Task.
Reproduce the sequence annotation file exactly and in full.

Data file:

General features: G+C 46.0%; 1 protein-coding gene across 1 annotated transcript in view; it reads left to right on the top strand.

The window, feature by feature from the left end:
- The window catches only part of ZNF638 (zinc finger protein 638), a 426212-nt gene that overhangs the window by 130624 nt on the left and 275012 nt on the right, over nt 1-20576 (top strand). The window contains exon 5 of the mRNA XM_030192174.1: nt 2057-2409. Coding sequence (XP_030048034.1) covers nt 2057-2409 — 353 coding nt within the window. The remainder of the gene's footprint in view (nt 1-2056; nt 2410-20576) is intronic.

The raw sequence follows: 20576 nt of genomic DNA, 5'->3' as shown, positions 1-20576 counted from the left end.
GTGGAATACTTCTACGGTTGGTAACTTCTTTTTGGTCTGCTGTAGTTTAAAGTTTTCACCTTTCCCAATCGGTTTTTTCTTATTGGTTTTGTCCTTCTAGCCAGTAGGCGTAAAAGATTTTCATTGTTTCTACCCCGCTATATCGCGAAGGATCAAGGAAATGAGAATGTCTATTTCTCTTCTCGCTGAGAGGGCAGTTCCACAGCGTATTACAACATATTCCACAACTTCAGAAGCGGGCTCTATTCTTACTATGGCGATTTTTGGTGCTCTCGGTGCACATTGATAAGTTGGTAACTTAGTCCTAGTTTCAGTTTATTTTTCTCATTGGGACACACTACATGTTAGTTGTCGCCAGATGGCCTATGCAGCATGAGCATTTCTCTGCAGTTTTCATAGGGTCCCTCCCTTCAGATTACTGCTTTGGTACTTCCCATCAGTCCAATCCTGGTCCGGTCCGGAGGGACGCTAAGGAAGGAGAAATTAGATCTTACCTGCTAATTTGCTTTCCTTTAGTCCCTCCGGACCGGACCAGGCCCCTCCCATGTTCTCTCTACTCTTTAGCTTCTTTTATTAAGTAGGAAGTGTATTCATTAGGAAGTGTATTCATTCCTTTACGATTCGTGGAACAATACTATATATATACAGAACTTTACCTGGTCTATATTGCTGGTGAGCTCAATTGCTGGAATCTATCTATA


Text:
General features: G+C 46.0%; 1 protein-coding gene across 1 annotated transcript in view; it reads left to right on the top strand.

The window, feature by feature from the left end:
- The window catches only part of ZNF638 (zinc finger protein 638), a 426212-nt gene that overhangs the window by 130624 nt on the left and 275012 nt on the right, over nt 1-20576 (top strand). The window contains exon 5 of the mRNA XM_030192174.1: nt 2057-2409. Coding sequence (XP_030048034.1) covers nt 2057-2409 — 353 coding nt within the window. The remainder of the gene's footprint in view (nt 1-2056; nt 2410-20576) is intronic.

The raw sequence follows: 20576 nt of genomic DNA, 5'->3' as shown, positions 1-20576 counted from the left end.
GTGGAATACTTCTACGGTTGGTAACTTCTTTTTGGTCTGCTGTAGTTTAAAGTTTTCACCTTTCCCAATCGGTTTTTTCTTATTGGTTTTGTCCTTCTAGCCAGTAGGCGTAAAAGATTTTCATTGTTTCTACCCCGCTATATCGCGAAGGATCAAGGAAATGAGAATGTCTATTTCTCTTCTCGCTGAGAGGGCAGTTCCACAGCGTATTACAACATATTCCACAACTTCAGAAGCGGGCTCTATTCTTACTATGGCGATTTTTGGTGCTCTCGGTGCACATTGATAAGTTGGTAACTTAGTCCTAGTTTCAGTTTATTTTTCTCATTGGGACACACTACATGTTAGTTGTCGCCAGATGGCCTATGCAGCATGAGCATTTCTCTGCAGTTTTCATAGGGTCCCTCCCTTCAGATTACTGCTTTGGTACTTCCCATCAGTCCAATCCTGGTCCGGTCCGGAGGGACGCTAAGGAAGGAGAAATTAGATCTTACCTGCTAATTTGCTTTCCTTTAGTCCCTCCGGACCGGACCAGGCCCCTCCCATGTTCTCTCTACTCTTTAGCTTCTTTTATTAAGTAGGAAGTGTATTCATTAGGAAGTGTATTCATTCCTTTACGATTCGTGGAACAATACTATATATATACAGAACTTTACCTGGTCTATATTGCTGGTGAGCTCAATTGCTGGAATCTATCTATA